What’s next for 16-year-old gold medallist?

At 16, Josef Craig is eyeing World Championship qualification at this week’s British International Disability Swimming Championships. 25 Apr 2013
A picture of a man in the pool holding his hand up with clenched fist

Josef Craig won Paralympic gold in the men's 400m freestyle S7 in world-record time at London 2012.

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By Lindsay Wyskowski | For the IPC

“It’s achievable because if I can do it and I’m just a normal bloke … then anybody can really, if they put the work in.”

Josef Craig was only 15 when he became the youngest member of Great Britain’s team to win a gold medal at the London 2012 Paralympic Games.

His world-record win in the 400m freestyle S7 on 6 September was the start of a series of amazing and new experiences for Craig, who is set to compete at the 2013 British International Disability Swimming Championships in Sheffield beginning on Thursday (25 April).

Creating a name for himself

Craig’s experiences in London have given him opportunities he never would have imagined.

In December, he was named BBC’s Young Sports Personality of the Year, an honour which in the past has been bestowed on Paralympians like Ellie Simmonds.

Then, in March, Craig met Queen Elizabeth II when he was given an MBE (Member of the Most Excellent Order of the British Empire) for his services to swimming.

“It means everything to me as an athlete and a person,” Craig said. “They are the most prestigious awards anybody could ever hope of getting. I am so amazed and overwhelmed by winning these awards.”

Now, in what is one of the first major swim meets for many of the athletes who competed at London 2012, Craig is participating in three freestyle events – the 50m, 100m and 400m in the S7 class.

It should be no surprise that Craig considers the 400m freestyle is his favourite event.

He holds the S7 world record with a time of 4:42.81 and is seeded as the fastest S7 athlete competing this week.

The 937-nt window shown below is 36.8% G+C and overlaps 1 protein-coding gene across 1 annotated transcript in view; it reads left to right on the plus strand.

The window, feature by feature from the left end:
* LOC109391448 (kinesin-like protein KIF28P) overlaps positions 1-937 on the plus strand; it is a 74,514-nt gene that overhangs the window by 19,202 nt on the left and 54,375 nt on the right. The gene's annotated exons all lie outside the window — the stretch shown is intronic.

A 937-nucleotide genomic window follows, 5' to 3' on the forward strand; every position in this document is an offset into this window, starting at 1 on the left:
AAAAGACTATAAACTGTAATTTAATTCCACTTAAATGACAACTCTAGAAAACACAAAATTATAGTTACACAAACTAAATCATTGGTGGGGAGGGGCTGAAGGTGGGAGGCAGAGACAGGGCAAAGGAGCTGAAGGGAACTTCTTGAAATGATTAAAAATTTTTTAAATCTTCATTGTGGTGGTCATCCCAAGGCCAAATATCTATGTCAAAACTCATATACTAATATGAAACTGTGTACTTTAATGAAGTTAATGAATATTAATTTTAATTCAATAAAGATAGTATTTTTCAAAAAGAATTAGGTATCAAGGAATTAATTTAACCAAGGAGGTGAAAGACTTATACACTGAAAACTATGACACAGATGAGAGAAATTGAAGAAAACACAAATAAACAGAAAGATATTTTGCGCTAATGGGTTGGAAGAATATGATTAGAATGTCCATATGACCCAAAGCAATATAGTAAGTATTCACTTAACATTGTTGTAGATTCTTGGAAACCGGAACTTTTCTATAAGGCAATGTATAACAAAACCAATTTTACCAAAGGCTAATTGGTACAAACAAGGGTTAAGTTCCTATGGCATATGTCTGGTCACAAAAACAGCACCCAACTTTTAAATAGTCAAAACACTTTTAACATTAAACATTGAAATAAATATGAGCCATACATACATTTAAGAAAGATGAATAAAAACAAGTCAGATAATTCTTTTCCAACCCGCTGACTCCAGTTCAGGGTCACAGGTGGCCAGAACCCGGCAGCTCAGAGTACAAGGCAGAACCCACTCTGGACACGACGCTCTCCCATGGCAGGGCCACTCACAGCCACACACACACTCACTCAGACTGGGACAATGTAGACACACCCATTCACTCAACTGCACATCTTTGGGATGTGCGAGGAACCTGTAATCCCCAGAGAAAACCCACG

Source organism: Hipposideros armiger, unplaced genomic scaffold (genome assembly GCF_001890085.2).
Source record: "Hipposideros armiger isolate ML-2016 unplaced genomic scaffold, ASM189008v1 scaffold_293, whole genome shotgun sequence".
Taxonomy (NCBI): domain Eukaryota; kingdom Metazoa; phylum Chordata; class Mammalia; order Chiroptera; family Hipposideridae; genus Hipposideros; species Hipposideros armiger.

Jonathan Fox, who Craig has called his rival, is also on the start list for this event. Athletes from 20 different countries are expected to compete in the four-day event.

Qualifying for Worlds

If Craig performs well in Sheffield, he will qualify to compete at the 2013 IPC Swimming World Championships, scheduled for 12-18 August in Montreal, Canada.

“I am just preparing like I normally would be,” Craig said of the meet. “The only difference is I’ve stepped up my training, so it’s now more intense. I’m doing more training sessions in the pool … more training sessions in the gym. I’m really trying to prepare myself and I’m motivated by what I’ve done in London.”

When Craig heads to the pool for training, he is open to any swim set that challenges him. He said he doesn’t have a favourite set because he believes in practicing everything to the best of his abilities.

“If you don’t like something, then your heart’s not in it, and you’re not going to do as well as you wanted to do,” he explained.

It is clear that Craig’s heart is in the right place when it comes to his sport, and as such a young athlete, Craig hopes he can inspire others with his early success.

“Inspiration was one of the goals of the Olympics and the Paralympics, to inspire more people to take up sport in our country,” Craig said.

“I hope what I have done inspired somebody somewhere to take up sport, and maybe think to themselves, ‘maybe I could do what he did.’”

“It’s achievable because if I can do it and I’m just a normal bloke … then anybody can really, if they put the work in.”

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